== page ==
Saturday, 7 September 2013


Is it an oxymoron to want to start a social group for adult Aspies?

We're not known for our socialising, but I thought it might be useful to have some sort of self-help group where we could share experiences and just have a good old moan. One of my oldest friends has contacted me on FB and said that because of me announcing my diagnosis, she started reading up about Asperger;s in order to understand me, and realised she also has a lot of the signs. So I sent her the link to the Aspie quiz and her results were almost identical to mine - there was only a single point different. It really opened my eyes as this friend is one of the last people I would have said would have AS. When I said this, she just said "I'm a good actress". How many others of us are there out there struggling to cope, alone?

I asked my therapist if there was anything and she said no. She has been wanting to set something up but she is run off her feet.

I looked online, and still nothing.

I did find an organisation called Blackpool Tiggers which runs activities for children and young people with autism and Asperger's, but what about us oldies?

So I emailed Blackpool Tiggers and made my suggestion. Perhaps they can help, or advertise for us, or even start something themselves. I would be happy to organise it.

If there is anyone else in Blackpool or the surrounding areas with Asperger's reading this and you might like to join a self-help group, feel free to comment.

I'm thinking of starting a FB group also.

Update on the house: we went to see it on Friday. It is perfect - exactly what we need. There are only a couple of tiny snags - the garden is small and so is the dining area. But the living room is lovely and big and all the bedrooms are a good size. Often in new builds the bedrooms are tiny, but these are not. The room I'd have as my office is big too, so I can put all my crap in there, my desk/computer, bookcases, digital piano, even my treadmill, so the downstairs will be nice and uncluttered. There's a good big utility room with a back door I can put a cat flap in so the animals can go in there to sleep at night, and it has a tiled floor so if Minnie has any little accidents they are easily cleaned up!

There were two other viewers that same afternoon and when I rang the agents they said they would wait till everyone had viewed it, so if there were multiple applications, the LL would decide who got it. But I rang up this morning and so far they have only had my application, so fingers crossed!!

Friends - The Rembrandts

Wednesday, 4 September 2013

Our House

We've moved about a lot in the last year or so. In June 2012 I moved out of my husband's house. The arguing was too intense and too horrible to cope with any more. We hadn't even been married two years. Undoubtedly some of that was down to my Asperger's, which we didn't know about when we married. But he has his own issues also.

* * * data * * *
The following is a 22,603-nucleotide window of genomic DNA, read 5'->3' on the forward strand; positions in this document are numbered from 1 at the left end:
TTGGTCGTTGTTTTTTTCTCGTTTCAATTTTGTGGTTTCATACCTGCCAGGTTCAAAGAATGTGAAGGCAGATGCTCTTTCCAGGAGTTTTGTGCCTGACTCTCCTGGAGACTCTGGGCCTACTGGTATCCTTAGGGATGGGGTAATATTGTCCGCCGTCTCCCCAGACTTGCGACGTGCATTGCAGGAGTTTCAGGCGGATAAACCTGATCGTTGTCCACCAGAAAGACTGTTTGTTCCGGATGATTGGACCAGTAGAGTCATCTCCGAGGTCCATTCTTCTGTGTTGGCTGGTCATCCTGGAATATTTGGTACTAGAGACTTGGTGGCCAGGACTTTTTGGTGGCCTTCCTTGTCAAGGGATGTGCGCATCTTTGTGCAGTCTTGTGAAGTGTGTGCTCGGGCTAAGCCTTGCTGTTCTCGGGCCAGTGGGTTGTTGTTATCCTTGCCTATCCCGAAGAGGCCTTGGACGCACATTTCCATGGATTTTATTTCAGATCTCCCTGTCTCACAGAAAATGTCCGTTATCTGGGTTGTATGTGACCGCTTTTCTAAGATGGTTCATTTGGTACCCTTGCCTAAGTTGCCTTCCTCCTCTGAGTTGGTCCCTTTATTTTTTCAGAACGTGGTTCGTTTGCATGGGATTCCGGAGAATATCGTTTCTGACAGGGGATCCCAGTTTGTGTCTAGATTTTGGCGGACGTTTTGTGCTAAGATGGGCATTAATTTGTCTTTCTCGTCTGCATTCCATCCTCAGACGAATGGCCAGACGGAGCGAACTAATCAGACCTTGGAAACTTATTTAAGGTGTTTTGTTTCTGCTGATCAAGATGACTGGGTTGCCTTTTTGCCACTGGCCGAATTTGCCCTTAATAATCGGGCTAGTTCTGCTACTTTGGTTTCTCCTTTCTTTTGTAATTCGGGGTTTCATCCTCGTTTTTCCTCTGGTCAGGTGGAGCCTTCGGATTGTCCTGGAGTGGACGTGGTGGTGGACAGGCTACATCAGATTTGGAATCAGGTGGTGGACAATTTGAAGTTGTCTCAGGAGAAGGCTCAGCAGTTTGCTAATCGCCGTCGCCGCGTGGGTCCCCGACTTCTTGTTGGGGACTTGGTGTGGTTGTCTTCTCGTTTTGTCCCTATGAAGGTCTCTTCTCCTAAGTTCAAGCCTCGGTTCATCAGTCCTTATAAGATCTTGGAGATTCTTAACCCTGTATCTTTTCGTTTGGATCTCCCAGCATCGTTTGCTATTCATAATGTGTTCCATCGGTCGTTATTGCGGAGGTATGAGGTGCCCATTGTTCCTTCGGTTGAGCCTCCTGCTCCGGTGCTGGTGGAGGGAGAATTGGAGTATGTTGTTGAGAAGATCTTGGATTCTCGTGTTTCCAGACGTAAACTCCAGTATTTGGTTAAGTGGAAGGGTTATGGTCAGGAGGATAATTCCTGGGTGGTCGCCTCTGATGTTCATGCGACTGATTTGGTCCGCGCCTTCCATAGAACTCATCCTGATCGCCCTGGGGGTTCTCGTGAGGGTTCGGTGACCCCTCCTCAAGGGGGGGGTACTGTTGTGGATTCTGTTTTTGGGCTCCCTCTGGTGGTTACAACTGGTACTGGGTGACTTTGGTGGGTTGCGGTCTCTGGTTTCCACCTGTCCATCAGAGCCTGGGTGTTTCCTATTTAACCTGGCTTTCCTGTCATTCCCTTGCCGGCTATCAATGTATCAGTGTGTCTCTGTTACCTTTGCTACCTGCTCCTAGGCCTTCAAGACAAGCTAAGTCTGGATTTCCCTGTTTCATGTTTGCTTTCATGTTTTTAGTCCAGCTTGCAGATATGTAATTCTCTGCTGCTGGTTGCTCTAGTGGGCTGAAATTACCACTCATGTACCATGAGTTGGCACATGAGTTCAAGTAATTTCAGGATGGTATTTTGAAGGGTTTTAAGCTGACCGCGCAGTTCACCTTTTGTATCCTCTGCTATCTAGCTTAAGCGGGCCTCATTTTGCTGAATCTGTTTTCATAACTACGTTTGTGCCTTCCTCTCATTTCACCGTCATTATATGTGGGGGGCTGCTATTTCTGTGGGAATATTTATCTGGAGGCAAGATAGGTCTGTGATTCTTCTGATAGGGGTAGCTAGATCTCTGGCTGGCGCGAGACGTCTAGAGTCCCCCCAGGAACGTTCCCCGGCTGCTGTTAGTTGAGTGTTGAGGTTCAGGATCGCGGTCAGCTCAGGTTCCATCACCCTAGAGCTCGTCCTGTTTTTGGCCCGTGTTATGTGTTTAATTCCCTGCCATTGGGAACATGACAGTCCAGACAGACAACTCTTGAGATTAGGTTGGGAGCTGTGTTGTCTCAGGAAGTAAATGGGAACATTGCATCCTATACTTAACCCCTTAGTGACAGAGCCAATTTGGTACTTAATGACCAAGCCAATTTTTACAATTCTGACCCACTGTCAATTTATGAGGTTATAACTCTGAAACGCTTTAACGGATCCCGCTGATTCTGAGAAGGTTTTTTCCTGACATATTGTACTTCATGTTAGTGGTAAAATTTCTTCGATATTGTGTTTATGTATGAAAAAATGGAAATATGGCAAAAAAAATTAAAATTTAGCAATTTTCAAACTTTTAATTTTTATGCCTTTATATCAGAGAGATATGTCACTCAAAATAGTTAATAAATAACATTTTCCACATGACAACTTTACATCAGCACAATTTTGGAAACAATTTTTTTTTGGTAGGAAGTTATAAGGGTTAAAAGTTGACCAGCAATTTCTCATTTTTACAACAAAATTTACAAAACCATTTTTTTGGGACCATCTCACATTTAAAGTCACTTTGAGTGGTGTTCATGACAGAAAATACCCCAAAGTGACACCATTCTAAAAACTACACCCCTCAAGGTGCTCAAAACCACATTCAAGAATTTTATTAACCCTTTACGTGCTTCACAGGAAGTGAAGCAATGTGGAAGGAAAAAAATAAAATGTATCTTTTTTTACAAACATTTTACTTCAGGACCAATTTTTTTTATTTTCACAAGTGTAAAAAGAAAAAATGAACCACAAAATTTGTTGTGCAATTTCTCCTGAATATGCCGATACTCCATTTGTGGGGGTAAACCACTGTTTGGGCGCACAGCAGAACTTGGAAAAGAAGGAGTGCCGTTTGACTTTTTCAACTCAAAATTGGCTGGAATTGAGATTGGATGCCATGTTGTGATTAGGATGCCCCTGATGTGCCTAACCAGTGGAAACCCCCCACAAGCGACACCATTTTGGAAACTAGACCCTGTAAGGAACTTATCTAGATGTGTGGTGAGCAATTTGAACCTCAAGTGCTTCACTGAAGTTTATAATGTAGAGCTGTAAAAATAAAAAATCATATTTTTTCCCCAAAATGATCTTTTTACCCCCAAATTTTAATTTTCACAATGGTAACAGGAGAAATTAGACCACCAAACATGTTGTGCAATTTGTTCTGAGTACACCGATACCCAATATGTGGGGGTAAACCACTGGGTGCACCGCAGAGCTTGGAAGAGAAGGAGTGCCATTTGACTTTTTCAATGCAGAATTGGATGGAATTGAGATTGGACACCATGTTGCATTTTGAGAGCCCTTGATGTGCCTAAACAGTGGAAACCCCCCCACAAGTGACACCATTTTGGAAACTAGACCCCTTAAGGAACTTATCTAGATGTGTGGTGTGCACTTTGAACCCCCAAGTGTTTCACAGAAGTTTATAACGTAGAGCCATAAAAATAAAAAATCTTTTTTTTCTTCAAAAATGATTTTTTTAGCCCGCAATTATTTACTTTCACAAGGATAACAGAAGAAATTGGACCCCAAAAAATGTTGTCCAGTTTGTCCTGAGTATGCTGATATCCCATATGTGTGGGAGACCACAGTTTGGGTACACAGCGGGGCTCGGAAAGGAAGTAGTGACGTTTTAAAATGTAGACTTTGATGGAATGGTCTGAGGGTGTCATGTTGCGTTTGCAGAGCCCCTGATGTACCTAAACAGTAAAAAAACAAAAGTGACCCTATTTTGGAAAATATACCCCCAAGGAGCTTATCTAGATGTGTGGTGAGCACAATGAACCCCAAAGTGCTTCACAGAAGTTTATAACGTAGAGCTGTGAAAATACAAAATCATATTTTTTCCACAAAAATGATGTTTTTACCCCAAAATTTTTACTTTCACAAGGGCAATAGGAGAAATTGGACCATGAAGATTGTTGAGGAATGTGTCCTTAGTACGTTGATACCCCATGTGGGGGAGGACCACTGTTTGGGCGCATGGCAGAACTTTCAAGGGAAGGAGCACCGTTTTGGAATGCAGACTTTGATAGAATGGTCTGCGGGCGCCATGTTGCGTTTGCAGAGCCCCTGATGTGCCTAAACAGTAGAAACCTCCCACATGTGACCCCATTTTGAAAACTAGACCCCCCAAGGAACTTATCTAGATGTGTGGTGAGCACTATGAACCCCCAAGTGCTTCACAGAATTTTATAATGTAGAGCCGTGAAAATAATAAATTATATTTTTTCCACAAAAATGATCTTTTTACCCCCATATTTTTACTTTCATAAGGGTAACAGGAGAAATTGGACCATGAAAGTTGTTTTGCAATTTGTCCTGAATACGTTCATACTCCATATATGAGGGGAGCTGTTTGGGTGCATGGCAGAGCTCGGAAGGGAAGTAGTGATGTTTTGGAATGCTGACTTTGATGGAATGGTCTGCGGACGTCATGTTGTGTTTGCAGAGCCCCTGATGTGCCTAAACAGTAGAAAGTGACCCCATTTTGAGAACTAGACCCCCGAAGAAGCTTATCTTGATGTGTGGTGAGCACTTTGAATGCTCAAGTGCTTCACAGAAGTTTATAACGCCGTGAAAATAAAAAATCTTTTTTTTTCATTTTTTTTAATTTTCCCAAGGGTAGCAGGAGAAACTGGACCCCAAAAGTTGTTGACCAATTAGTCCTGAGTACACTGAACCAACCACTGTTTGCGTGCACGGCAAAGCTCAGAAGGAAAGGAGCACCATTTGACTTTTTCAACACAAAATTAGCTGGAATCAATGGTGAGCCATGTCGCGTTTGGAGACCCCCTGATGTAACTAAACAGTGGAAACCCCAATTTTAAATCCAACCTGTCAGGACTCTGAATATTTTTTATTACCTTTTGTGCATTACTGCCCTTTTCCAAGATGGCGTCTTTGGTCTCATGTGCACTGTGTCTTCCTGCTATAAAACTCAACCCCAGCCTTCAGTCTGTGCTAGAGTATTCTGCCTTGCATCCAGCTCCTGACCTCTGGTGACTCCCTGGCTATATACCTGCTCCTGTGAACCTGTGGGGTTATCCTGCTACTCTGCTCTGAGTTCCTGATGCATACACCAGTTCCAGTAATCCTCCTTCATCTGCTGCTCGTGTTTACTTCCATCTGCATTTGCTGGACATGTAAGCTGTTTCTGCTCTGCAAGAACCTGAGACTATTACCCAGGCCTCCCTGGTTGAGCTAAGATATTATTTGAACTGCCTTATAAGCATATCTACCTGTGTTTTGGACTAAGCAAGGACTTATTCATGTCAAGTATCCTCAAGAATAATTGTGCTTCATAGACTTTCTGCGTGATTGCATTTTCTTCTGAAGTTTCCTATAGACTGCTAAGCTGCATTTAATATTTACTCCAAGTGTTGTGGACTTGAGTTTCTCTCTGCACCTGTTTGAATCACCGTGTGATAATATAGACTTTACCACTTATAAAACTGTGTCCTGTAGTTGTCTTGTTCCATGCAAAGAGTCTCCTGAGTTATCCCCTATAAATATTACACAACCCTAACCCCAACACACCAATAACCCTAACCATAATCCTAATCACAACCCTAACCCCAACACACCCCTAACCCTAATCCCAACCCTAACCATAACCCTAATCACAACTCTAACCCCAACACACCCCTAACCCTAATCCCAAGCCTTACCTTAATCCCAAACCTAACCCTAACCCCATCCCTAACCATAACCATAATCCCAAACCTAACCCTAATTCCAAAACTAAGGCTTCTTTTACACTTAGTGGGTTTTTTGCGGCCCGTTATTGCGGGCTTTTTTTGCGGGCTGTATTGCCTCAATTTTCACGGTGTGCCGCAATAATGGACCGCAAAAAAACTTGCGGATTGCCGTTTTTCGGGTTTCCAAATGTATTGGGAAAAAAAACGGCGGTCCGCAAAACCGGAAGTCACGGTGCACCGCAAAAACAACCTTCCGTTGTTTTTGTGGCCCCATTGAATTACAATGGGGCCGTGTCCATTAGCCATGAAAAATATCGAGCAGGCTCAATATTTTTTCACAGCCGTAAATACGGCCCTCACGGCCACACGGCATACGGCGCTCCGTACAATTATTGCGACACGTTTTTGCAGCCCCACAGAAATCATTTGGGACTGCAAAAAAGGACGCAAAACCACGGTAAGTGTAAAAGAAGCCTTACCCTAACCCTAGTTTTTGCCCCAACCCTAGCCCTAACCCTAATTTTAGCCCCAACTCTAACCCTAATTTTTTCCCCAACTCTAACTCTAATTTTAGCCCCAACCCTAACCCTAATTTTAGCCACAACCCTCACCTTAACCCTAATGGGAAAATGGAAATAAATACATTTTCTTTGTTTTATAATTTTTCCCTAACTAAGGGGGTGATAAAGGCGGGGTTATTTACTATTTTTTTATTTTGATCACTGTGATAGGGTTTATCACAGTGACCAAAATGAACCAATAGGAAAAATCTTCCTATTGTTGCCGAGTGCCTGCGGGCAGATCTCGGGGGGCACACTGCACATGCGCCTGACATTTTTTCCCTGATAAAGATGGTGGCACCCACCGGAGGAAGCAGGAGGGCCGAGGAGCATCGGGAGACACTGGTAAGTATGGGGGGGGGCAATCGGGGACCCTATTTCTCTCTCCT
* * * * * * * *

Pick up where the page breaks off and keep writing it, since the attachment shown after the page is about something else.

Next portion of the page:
I found a small house that would do as a bolt-hole for me and my girls, but it wasn't really suitable in many ways, and when the six-month initial lease ran out, I found us a much nicer house.

Unfortunately, the landlord and I did not see eye to eye on a number of issues, and five months after we moved in, he decided he had had enough of being a landlord with pesky tenants who ask for things to be fixed, such as ancient fuse boxes and non-opening downstairs windows, and put the house on the market. The first I heard of it was when as estate agent rang ME on MY mobile phone asking to arrange a viewing. I was surprised to say the least. I had already told the landlord we loved the house and assured him we were long-term tenants. Even the letting agents didn't know he had put it on the market, and they are a different branch of the same company.

Since then things have been a bit poo. I dug my heels in and refused to allow viewings. The estate agents responded by sending a couple of strange men (potential buyers) round to the house to try to arrange a viewing with me directly. I sent them away and fired off a VERY strongly worded email to the estate agents to the effect of how dare they send two strange men to my house, me, a single woman with two daughters.

The landlord responded by serving me with a Section 21 notice, giving me two months' notice. What he didn't realise, and probably still doesn't, is that the Section 21 was invalid! Ha ha! They have to be very careful with the dates and unfortunately his were out by about four days. So I didn't panic, as I knew I had plenty of time to find somewhere suitable.